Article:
Households that do qualify for individual assistance through FEMA can receive grants of up to $35,000 for uninsured losses. The average award is $5,000 per household, according to FEMA.

Currently, the state estimates that about 1,000 homes statewide have been affected in some way by the severe weather, but that number is expected to increase as more people who were evacuated return to their homes for the first time in the coming days.

Cain said FEMA doesn’t have a set threshold in damage for areas to be designated eligible for individual assistance. Rather, state officials have been relying on past experience to gauge their chances of receiving that designation from FEMA.

“We think if we have 300 to 500 homes that have major damage or are destroyed, that’s kind of what we are looking for to make that initial request,” Cain said.

FEMA last granted aid to individuals in Oklahoma in 2015 when storms caused flood and wind damage in the southern portion of the state.

State Insurance Commissioner Glen Mulready said he would be surprised if FEMA aid to individuals is not approved.

“I can’t say without any uncertainty, but I can’t imagine that we do not receive the declaration and have FEMA assistance coming in, from everything that I’ve seen,” Mulready said.

Meanwhile, he said he has learned through his tours of damaged communities that there is confusion among many as to whether they need flood insurance.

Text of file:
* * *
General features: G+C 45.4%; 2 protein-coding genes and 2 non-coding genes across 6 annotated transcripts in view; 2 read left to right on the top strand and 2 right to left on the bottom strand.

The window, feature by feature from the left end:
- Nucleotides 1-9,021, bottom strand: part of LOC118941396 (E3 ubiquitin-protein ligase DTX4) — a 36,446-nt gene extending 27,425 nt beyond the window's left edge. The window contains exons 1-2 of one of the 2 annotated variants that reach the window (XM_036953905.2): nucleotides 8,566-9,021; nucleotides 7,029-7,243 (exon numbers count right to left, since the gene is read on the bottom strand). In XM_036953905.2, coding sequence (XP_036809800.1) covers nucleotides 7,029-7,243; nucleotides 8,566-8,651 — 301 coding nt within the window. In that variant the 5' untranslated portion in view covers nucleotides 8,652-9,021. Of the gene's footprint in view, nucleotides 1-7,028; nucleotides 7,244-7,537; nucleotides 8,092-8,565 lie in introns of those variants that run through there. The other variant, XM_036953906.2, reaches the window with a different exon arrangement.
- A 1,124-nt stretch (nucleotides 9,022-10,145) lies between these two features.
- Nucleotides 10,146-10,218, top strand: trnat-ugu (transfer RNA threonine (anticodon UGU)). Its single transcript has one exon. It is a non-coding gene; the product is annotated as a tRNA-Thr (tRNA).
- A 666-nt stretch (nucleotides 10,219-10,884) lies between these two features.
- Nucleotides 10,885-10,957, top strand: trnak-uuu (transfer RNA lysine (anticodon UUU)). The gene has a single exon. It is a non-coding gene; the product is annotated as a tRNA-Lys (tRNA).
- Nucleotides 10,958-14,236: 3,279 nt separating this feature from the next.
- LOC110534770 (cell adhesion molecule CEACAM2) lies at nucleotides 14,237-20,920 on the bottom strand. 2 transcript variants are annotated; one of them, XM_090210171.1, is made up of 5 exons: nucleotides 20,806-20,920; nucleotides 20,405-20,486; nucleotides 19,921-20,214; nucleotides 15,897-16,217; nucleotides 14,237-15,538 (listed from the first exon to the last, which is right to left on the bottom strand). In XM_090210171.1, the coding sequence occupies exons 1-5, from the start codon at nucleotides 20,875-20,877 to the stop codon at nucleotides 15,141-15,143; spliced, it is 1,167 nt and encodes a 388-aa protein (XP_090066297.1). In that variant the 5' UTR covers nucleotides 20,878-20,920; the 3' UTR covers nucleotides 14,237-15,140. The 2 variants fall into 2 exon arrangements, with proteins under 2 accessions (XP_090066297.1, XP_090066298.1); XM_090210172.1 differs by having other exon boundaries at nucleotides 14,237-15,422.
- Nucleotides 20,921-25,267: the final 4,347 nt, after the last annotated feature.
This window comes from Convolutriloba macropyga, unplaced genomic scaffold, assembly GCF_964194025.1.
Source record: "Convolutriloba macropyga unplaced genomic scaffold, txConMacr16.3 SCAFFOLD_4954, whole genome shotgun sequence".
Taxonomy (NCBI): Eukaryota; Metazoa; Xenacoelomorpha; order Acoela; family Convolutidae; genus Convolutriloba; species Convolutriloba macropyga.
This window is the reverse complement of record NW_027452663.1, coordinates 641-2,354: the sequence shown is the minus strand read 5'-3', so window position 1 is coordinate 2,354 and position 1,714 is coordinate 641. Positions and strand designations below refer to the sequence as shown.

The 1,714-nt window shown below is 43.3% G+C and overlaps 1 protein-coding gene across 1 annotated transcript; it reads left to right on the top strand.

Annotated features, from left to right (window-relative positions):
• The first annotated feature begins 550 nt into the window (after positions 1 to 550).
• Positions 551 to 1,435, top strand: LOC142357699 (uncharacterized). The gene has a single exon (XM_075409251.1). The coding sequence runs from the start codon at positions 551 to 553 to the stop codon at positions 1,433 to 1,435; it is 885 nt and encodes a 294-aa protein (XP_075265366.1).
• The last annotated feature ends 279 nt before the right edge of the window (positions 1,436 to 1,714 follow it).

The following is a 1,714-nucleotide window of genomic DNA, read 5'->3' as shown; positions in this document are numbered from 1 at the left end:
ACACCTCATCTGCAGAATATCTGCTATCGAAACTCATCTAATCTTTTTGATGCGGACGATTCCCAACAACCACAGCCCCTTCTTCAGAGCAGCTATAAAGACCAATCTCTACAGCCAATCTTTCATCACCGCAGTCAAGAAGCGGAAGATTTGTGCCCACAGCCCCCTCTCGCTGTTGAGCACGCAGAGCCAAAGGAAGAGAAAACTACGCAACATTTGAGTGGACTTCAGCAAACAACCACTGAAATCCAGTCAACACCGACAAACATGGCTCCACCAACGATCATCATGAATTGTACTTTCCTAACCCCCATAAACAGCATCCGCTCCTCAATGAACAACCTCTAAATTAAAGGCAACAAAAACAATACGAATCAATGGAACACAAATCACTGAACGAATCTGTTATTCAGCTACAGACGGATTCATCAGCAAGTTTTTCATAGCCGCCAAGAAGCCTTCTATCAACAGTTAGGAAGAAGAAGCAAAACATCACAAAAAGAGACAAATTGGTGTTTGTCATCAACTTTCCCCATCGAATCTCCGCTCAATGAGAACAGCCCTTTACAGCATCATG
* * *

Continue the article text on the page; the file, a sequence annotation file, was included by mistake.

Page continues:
Of the approximately 1.1 million dwellings in the state that have insurance, only about 14,000 structures are covered under the National Flood Insurance Program, Mulready said.

“The vast majority of people who have received flood damage do not have flood insurance,” Mulready said. “The people that I’ve talked to that were affected that had flood insurance I could probably count on two hands.”

Many wrongly believed they didn’t need flood insurance if their home was outside the 100-year flood plain and their mortgage company didn’t require it, Mulready said.

“As you can see, that doesn’t mean that it wasn’t needed,” Mulready said. “I think folks misinterpreted the requirements to have a loan to mean if it’s not required then there is no chance that your home is going to flood.

“Unfortunately, that has played out not to be true.”

Anyone in communities that participate in the program can acquire flood insurance coverage regardless of whether they are in flood-prone areas or whether a presidential disaster declaration has been issued.

The program caps coverage on residential structures at $250,000 and $100,000 for contents, he said. Higher coverage caps are permitted for businesses.

Both Cain and Mulready urged people who have experienced losses to report property damage at damage.ok.gov.

The resulting data help local and state emergency managers better coordinate response and recovery efforts.


Local
Public officials prepare flood survivors for recovery; survivors confront officials about water release